House Workforce Hearing Sets up Contentious Markup
The House Committee on Education and the Workforce’s
Subcommittee on Higher Education and Workforce Training held a hearing
yesterday, February 26, to discuss the current state of the workforce system.
Testifying at the hearing yesterday was:
While the hearing was originally scheduled to discuss the
current state of the workforce system, it evolved into a discussion of Rep.
Virginia Foxx’s (R-NC) recently introduced Workforce Investment Act (WIA)
reauthorization bill, the Strengthening Knowledge and Investing in Lifelong Skills (SKILLS) Act. The Act includes
some controversial measures including consolidating 35 job training programs
into a single fund controlled by state governors, allowing governors to
determine local workforce areas and eliminating all required members of state
and local workforce boards except for business and economic agency
While all of the witnesses that testified were in agreement
that WIA and the workforce system is in desperate need of reform, their
opinions on best practices for reauthorization differ. Dr. Holzer advocated for
a greater emphasis on performance and adequate investment in the workforce
system. On the other side, Mr. Hart and Mr. Gustafson both agreed that the
SKILLS Act will produce greater outcomes for the workforce system.
Despite the disagreements among witnesses and members of the
committee that were voiced throughout
the hearing, Rep. Foxx will move the SKILLS Act forward to a full committee markup next week. The markup
will allow committee members a chance to offer amendments to the bill.
The markup will take place during ACTE's National Policy Seminar on Wednesday, March 6 at 10:00 a.m. in the Rayburn House Office Building.
CTE Policy Watch Blog
Administration’s Budget Proposal Restores Sequester Cut to CTE Funding but Still Falls Short of Need
Earlier today, the Obama Administration released its budget proposal
for FY 2014. This document, normally released in February but delayed
due to the other fiscal issues in play this spring, outlines the
Administration's spending priorities for the coming year.
Duncan Talks 2014 Budget on Capitol Hill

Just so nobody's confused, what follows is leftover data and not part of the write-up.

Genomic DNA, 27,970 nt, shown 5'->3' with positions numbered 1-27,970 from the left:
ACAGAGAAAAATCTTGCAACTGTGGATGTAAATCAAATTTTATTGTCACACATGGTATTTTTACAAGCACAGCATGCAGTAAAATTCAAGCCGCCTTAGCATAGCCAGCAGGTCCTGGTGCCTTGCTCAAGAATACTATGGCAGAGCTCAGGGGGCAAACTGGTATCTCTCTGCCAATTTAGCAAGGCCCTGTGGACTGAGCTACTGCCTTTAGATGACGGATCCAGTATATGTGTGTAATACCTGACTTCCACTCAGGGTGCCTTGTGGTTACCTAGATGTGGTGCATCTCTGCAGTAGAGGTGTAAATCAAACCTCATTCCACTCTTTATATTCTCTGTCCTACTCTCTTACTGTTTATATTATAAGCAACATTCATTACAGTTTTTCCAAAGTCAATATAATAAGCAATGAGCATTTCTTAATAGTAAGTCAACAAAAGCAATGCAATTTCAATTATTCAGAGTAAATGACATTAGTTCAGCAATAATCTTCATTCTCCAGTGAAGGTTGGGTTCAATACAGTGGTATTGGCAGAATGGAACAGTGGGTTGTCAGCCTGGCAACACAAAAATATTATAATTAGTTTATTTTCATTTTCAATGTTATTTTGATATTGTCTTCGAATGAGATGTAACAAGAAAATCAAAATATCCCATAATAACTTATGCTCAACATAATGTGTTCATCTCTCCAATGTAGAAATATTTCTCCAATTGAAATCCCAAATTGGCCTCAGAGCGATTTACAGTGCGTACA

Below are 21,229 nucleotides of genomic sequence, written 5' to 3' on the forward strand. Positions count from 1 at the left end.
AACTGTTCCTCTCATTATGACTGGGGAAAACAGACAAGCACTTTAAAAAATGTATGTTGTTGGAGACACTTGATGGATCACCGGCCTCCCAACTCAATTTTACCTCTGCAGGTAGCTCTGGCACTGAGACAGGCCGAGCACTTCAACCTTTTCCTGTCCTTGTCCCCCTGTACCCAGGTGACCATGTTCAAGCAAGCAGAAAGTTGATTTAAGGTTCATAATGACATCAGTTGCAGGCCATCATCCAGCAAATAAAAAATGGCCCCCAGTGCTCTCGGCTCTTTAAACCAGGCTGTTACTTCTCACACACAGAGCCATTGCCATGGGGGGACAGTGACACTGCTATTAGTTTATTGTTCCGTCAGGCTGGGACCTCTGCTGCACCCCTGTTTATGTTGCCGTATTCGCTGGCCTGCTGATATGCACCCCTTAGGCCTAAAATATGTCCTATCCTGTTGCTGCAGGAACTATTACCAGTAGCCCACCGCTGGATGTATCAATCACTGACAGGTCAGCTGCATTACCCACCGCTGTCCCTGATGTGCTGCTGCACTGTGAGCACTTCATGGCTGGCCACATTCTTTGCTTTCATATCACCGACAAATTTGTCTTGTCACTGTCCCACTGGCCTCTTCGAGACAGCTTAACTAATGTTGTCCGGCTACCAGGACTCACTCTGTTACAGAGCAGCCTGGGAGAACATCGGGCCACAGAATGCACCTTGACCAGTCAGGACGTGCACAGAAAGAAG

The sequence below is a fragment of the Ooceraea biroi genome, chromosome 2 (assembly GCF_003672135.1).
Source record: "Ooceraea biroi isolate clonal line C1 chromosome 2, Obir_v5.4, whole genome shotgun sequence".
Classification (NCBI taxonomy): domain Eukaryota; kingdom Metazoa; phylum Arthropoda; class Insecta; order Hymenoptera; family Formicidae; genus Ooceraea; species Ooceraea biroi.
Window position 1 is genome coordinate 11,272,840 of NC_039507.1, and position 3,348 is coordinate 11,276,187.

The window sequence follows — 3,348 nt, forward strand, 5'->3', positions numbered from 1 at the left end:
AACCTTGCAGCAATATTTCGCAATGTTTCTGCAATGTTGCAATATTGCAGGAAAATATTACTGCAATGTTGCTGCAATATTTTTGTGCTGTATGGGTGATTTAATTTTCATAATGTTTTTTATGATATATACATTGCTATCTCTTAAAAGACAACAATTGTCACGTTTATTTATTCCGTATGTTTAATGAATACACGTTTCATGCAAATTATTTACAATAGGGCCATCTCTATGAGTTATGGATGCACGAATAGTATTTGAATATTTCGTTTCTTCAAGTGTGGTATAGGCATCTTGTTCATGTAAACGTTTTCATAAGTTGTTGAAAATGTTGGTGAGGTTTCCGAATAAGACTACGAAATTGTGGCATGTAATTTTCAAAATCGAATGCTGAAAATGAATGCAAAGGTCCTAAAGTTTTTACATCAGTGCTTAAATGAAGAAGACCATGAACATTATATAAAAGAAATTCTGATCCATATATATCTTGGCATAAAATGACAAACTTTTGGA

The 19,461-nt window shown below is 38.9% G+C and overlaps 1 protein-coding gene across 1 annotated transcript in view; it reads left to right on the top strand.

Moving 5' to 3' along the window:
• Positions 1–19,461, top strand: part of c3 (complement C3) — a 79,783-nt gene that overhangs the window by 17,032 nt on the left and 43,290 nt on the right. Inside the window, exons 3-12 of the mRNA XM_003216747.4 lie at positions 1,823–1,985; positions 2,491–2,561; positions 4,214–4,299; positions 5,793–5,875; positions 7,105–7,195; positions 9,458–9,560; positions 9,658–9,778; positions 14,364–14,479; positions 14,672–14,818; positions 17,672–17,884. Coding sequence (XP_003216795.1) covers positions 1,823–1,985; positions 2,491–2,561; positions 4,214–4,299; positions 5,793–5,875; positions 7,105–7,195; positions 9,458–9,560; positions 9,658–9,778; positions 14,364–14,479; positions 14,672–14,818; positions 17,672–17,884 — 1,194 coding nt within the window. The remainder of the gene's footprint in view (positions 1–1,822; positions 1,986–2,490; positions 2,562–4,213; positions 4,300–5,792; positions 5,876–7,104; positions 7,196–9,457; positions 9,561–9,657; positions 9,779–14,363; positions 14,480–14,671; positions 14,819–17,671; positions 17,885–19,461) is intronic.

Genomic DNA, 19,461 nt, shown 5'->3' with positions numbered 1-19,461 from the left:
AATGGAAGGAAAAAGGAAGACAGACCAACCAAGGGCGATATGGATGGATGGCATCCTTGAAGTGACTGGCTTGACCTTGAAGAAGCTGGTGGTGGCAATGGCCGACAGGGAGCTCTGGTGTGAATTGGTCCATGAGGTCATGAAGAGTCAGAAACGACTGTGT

Following the release of President Obama’s Fiscal Year
(FY) 2014 budget request on Wednesday, Secretary of Education Arne Duncan
appeared before the House Labor, Health and Human Services, and Education
Appropriations Subcommittee to defend the Administration’s plan for funding
education in the coming fiscal year.
In the budget proposal, the Administration suggests
funding Perkins at 1.1 billion, equal to FY 2012 levels, before sequestration.
Additionally, the budget proposes a $10 million increase for the National
Programs line item which is designated for a new dual enrollment program
focused on career preparation.
Despite requests for an overall increase in education
funding, the Administration's budget does not prioritize additional investments
to meet the growing needs in CTE. During the hearing on Thursday, both
Republican and Democratic members of the Labor-HHS-Education appropriations
subcommittee expressed apprehensions about the Administration’s strong focus on
increasing funding for competitive grant programs. Rep. Rosa DeLauro (D-CT),
ranking-member of the subcommittee, talked about her concern for formula-funded
education programs, like Perkins, which largely did not receive increases in
funding. “The emphasis on competitive funding I find troubling,” said DeLauro.
“What is need is steady secure funding for all of our schools to move toward
improvement.” Federal investments in education must be directed to those areas
with a proven track record of success that provide all students with equal
access and opportunity.
Members of the subcommittee will now begin to draft an
appropriations bill that will fund Perkins in FY 2014. Let Congress know that
it is time to make investing in Perkins a
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